What is to old ?

Genetics, breeding, birth defects, diseases, etc. (No litter listings)

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What is to old ?

Postby GRIFF MAN » Wed Apr 18, 2018 5:56 am

I read on some website a breeder had a litter due from a 9yr old bitch, this was her 7th litter.

Got me to think. What's to old to breed ? and how many litters is enough out of one bitch ?

I've never gone past 7yo and 4 litters but I hunt and would rather hunt with a dog than sit in a whelping pen with one in the fall of the year...



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Re: What is to old ?

Postby JTracyII » Thu Apr 19, 2018 10:05 am

Kind of surprised no one has had an opinion or thought on the matter. Thought I would bump this to see if it got overlooked, perhaps.
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Re: What is to old ?

Postby hicntry » Sat Apr 21, 2018 6:45 pm

I have been waiting for others to voice some opinions. Since it isn't happening, I will give my opinions. If you have no other dogs to breed and the sole purpose is to produce pups, you are going to breed the females until nothing is left. Another reason is that the person has no breeding plan as to what he wants to accomplish. He is going to breed the same female over and over again. Personally, I have been on both sides of the fence. When I first started, I bred the first females a lot. When I developed a breeding plan, I kept pups out of every litter. After I had a plan, I wanted to see what the offspring were capable of producing. The subsequent offspring will tell you a lot more of what you are breeding than breeding the same female ever will. In other words, a real breeder should not be concerned at all about how many litters or how many years a bitch is viable.....if they have a breeding plan they have moved on after a litter ot two.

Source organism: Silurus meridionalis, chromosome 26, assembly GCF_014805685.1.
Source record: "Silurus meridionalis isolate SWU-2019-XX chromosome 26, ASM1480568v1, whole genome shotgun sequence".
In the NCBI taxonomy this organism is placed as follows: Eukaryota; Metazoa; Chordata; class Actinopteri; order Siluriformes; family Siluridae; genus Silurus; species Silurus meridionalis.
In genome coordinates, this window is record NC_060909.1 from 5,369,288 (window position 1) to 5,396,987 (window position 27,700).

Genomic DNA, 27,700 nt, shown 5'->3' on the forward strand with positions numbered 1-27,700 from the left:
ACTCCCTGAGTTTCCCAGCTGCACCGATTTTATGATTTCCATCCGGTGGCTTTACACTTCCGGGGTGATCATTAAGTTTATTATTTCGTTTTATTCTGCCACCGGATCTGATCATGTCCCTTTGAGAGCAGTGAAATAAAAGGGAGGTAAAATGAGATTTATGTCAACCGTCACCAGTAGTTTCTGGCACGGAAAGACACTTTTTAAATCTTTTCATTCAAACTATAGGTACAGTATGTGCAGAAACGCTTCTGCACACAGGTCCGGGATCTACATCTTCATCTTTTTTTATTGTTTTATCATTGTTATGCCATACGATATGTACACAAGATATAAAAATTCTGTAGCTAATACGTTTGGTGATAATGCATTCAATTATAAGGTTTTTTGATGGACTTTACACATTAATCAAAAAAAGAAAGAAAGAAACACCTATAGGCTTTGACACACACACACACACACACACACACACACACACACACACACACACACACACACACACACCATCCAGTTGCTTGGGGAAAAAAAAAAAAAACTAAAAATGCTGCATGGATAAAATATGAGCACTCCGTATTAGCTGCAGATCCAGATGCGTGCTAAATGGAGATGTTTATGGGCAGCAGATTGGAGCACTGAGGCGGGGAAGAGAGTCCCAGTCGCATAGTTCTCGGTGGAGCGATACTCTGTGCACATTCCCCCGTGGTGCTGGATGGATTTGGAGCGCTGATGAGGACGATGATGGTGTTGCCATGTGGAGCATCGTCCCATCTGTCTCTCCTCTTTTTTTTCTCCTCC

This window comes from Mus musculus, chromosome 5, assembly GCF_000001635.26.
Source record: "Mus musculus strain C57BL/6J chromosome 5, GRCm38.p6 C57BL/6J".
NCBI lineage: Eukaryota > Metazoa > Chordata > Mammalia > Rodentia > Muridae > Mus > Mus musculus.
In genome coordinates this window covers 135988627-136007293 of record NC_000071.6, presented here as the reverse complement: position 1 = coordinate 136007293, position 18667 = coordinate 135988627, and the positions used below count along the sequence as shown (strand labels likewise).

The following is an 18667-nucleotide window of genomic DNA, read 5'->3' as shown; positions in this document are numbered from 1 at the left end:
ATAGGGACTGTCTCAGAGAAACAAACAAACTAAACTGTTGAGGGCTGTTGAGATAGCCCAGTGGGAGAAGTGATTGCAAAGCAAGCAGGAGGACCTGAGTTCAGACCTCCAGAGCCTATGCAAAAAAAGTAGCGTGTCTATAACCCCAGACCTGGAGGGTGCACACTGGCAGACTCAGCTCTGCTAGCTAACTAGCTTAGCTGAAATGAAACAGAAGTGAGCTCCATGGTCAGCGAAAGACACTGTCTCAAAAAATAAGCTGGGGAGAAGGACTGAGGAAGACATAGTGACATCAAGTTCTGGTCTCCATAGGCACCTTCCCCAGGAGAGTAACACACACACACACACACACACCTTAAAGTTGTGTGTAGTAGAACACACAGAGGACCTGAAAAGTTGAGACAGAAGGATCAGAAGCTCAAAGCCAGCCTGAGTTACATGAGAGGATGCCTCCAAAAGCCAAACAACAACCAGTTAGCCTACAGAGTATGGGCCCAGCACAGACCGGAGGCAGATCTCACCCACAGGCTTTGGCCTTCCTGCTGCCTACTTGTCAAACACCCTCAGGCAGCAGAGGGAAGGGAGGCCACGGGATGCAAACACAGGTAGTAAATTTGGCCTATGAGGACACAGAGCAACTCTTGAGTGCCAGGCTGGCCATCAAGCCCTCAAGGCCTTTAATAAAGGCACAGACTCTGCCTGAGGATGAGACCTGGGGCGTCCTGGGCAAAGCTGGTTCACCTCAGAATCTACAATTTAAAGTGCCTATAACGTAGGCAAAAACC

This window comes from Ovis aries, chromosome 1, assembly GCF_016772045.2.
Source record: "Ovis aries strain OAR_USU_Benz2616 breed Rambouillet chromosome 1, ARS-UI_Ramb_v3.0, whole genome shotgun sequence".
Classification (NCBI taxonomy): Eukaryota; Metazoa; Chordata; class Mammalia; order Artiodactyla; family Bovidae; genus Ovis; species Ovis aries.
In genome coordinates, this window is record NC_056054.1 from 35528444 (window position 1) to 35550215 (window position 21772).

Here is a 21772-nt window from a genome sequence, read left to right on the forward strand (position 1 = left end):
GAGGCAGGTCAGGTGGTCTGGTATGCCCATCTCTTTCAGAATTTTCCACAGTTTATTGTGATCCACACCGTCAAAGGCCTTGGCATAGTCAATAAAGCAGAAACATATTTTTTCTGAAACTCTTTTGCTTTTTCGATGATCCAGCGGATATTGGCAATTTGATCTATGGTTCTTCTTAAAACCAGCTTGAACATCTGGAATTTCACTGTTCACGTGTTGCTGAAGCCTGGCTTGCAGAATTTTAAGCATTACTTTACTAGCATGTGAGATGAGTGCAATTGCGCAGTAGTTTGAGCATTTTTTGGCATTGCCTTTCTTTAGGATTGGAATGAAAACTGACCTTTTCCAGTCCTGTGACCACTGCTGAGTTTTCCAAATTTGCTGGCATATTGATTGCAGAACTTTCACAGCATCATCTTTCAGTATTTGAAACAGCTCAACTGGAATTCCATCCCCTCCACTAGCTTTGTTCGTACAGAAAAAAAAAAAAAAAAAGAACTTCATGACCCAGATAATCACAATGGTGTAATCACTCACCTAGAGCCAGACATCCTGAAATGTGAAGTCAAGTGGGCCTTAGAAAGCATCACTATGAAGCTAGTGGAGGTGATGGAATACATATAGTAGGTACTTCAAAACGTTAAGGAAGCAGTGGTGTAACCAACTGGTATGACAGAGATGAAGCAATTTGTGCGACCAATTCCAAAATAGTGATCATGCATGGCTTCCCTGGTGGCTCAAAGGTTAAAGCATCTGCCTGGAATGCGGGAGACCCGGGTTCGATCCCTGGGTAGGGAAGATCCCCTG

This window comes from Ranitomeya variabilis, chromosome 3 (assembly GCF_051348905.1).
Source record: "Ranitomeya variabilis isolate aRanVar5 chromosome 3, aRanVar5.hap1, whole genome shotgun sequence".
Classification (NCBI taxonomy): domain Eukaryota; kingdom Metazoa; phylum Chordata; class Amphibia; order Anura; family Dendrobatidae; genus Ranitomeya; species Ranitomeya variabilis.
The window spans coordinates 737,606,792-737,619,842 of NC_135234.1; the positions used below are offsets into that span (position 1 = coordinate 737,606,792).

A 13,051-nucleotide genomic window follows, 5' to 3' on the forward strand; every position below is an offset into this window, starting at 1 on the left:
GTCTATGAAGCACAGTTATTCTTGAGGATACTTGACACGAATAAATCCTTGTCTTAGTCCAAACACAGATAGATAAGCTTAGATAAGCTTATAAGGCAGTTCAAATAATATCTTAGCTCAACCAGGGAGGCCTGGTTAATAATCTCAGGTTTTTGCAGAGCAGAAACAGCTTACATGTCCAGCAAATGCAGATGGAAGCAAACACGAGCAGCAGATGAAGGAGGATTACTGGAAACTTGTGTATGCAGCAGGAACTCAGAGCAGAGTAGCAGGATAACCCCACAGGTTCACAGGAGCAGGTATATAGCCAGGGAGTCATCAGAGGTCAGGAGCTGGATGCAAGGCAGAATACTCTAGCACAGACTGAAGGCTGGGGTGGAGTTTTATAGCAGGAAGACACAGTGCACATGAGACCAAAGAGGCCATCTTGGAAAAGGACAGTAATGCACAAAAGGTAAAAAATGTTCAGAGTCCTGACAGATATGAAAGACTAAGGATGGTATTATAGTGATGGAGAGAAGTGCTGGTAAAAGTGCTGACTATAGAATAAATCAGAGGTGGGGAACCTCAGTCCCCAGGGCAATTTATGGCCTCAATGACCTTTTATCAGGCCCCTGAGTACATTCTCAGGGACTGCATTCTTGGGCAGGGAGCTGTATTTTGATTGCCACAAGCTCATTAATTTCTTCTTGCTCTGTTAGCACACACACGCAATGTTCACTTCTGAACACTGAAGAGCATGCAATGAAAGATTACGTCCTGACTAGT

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Re: What is to old ?

Postby KJ » Tue Apr 24, 2018 11:29 am

This has been discussed a few times, further down the topic list.
viewtopic.php?f=17&t=20866
viewtopic.php?f=17&t=20509

On one hand, you have the puppy producers that simply breeder early and often for financial reasons. Obviously, no one will support that.

There are some people that also think it is "cruel" to breed on back-to-back heats, past 6 years old, etc. I don't think that is right, either.

Bitches have fewer whelping problems if they are bred early, and periodically. Breeding a bitch for the first time at 7 is asking for trouble, but breeding a 9 year old bitch that is used to having pups and is in good health and physical condition can work out fine.

A very successful GWP breeder in our breeding alliance has bred his past few bitches for 6 or 7 heat cycles in a row, and he has produced loads of great hunting dogs, UT prize Is, and VCs. IMO, if the bitch is a great producer, then breed her.

I have done a few back-to-back litters over the years without problems, and have bred a few bitches right around their 9th birthday. But I also weed through 5-7 dogs before finding my next breeding bitch, so when I find a really good one, I want their gene's passed on. From a statistics standpoint, I want to keep my gene pool average as high as possible, so I would rather breed the BEST dogs more often, instead of breeding a mix of dogs that are a notch down. Let the great dogs dominate the gene pool. And many will argue a bitch is healthiest when she is pregnant. If you do breed a bitch often, I do think feeding a very high quality diet is important.

I think hcntry's points are valid about always looking forward and that mentality should be a good baseline. Some are not for using frozen semon for similar reasons, believing that if they were such a great producer, there should be a son available to use. I disagree. I think great producers are wherever and whenever you find them, and they should contribute heavily to the gene pool - of course, within reason. Some breeds have smaller gene pools and you also want to avoid popular sire syndrome. You don't want to back yourself into a corner, genetically. But I still think you are best to breed the best bitch more often, instead of breeding a lesser bitch part of the time.
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